5000 – 30BC – During this time, there is evidence of the use of copper, and it also marked the beginning of the jewelry production era. In the Badarian culture, for example, it’s evident that the Egyptians used alluvial gold for jewelry production. In Southern Egypt, however, this period saw an increase in the use of jewelry made of ivory, gold, and lapis. This era also saw the use of gemstones like carnelian, amethyst, feldspar, chalcedony, as well as turquoise. The other thing that stands out from this period is the fact that there was a lot of soldering, as well as glass production.
2750 – 1200 BC – This period saw a higher level of sophistication in the jewelry-making front, as the people living in ancient Mesopotamia started coming up with jewelry designs that were based on cones, grapes, as well as spirals. There also were a lot of gemstones like jasper, lapis, and carlenian used. Notably, in this period in Ancient Egyptian civilization, mankind started using cast iron, with the use of lost wax common around the 1500BC, Near East.
1400 – 1200 BC – During this period, it’s evident that there was a significant change in the jewelry-making scene, with an increase in jewelry made of gold as well as copper all across Egypt. Different gemstones came into use as well, especially with jewelry becoming one of the export goods on the markets then. Around 1300BC, the signet rings in the form of coats of arms or monograms were common, and these represented signatures – especially because people couldn’t read or write at the time.
This era also saw a rise in Greek Jewelry. This jewelry was inspired by shells and animals, and most of them would be adorned by garnets, pearls, amethysts, chalcedony, emeralds, as well as cornelian. And this being the early Herrapan culture that had to emerge during the Bronze Age from South China, there were huge advancements in jewelry designs, with the most conspicuous ones being enameling and embossing. This period also saw an increase in the use of silver for jewelry making. Then around 1200BC, engraving and molding would be introduced in Peru’s Chavin civilizations.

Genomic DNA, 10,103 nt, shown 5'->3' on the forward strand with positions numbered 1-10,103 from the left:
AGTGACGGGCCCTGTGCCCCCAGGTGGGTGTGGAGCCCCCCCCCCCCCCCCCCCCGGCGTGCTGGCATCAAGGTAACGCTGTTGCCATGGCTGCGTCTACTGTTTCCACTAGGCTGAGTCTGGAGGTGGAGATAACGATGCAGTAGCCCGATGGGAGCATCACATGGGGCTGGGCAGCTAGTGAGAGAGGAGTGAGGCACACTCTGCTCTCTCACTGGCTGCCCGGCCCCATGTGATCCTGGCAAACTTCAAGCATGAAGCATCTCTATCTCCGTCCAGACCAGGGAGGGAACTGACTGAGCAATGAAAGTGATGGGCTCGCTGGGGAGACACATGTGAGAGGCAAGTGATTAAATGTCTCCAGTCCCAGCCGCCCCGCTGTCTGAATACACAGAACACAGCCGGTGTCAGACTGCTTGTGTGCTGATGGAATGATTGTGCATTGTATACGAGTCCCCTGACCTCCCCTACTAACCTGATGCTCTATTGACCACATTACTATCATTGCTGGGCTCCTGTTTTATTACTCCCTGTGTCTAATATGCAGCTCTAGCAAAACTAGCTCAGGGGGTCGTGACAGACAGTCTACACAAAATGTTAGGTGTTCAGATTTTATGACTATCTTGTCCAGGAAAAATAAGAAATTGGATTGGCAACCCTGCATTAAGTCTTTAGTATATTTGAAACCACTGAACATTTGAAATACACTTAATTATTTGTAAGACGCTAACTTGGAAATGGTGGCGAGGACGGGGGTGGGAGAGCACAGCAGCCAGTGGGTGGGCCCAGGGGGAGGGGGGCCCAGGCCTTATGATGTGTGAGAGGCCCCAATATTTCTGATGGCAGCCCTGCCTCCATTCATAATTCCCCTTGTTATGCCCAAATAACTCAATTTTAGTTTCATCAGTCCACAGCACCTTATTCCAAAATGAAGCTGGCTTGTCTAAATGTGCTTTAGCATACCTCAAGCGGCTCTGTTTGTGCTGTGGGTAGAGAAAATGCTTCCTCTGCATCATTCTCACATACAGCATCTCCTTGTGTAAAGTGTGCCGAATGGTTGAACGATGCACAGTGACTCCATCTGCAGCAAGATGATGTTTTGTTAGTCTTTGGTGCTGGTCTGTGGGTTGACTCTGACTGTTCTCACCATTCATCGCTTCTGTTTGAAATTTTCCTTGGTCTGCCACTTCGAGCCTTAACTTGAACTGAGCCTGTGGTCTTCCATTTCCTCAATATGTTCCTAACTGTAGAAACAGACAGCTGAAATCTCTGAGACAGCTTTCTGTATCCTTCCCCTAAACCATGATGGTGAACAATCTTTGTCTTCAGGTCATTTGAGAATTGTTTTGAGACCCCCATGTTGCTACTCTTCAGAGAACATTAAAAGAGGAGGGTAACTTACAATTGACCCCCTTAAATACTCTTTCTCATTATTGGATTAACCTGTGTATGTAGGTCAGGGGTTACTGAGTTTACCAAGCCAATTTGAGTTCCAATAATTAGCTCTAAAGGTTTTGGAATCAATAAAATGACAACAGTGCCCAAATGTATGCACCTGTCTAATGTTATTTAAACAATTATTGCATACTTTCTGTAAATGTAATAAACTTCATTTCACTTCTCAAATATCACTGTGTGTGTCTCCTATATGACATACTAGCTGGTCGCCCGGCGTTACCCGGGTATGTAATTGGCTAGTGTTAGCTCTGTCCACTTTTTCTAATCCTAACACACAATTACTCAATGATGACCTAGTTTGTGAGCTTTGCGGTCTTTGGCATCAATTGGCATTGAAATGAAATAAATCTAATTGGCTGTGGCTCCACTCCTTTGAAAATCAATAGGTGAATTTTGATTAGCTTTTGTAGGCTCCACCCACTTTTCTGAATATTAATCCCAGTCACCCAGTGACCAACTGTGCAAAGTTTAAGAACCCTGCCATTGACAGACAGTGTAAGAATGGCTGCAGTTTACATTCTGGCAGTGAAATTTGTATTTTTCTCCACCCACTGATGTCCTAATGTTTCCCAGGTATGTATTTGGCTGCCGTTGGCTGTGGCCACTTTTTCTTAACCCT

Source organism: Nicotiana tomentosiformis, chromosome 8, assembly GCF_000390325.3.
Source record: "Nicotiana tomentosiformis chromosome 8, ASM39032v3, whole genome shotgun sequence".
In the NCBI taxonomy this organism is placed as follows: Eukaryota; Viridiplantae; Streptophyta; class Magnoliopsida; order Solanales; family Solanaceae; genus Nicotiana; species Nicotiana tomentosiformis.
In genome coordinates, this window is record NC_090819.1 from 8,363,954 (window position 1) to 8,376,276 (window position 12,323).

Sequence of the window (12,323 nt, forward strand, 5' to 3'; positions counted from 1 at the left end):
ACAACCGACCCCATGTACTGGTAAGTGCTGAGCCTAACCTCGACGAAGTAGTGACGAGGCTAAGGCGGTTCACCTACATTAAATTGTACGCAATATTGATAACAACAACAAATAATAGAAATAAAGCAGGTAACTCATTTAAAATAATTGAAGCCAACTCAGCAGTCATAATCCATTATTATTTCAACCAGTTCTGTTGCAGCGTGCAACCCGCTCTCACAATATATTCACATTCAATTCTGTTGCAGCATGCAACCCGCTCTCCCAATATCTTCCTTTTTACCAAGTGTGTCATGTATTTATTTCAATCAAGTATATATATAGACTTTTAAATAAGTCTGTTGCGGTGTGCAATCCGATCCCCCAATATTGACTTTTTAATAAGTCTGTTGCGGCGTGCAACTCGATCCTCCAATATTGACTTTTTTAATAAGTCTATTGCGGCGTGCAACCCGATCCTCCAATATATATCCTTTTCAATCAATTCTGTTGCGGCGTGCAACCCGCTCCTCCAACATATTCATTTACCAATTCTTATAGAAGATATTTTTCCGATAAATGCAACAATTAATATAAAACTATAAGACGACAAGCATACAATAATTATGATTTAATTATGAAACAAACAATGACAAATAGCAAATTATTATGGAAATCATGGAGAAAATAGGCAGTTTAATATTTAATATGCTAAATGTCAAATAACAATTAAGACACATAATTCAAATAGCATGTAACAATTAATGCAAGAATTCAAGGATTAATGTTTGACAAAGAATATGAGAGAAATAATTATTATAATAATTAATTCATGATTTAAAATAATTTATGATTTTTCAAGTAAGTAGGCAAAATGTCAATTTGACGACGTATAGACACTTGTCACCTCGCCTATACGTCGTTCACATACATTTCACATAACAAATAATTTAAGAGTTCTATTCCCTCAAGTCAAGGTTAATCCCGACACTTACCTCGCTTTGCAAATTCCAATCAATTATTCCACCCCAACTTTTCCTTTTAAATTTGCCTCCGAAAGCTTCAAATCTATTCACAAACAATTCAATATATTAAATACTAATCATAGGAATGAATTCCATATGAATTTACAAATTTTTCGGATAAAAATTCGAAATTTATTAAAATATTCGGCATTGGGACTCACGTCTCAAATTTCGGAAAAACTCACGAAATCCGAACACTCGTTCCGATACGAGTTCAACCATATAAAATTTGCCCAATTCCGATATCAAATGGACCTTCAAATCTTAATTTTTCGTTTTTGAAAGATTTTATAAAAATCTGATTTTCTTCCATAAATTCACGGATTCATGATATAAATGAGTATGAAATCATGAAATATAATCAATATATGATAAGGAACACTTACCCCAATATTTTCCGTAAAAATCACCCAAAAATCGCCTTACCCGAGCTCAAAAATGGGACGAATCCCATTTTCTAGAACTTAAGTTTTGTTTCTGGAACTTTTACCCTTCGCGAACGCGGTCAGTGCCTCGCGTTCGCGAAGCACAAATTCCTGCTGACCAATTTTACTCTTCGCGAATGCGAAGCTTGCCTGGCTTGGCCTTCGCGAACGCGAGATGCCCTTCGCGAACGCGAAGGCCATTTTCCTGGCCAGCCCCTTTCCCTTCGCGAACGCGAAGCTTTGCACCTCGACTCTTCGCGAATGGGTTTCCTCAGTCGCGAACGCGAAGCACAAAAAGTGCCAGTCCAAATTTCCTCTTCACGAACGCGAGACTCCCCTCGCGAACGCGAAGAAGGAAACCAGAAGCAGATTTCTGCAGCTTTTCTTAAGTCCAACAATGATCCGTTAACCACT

1100 – 600BC – This period coincides with the time when the Greeks started making their reminiscent cameos and intaglios, as well as iron hand tools. The introduction of these items paved the way for more sophisticated designs in jewelry making. At around the 800BC, the first jewelry made of diamonds would come to be – diamonds were already common in India, and they were exported to the rest of the world between circa 700BC and 600BC by the Etruscan civilizations. At this time, amber and sapphires were already used in jewelry making. Also, this was the time when the Greeks started using emeralds and Garnets in their jewelry.
500 – 400BC – This period saw the creation of brooches, amulets, seal rings, and talismans infused with coiling snakes and other animal designs by the Ancient Romans. There was also the use of garnets, amber, emeralds, pearls, diamonds, as well as sapphires.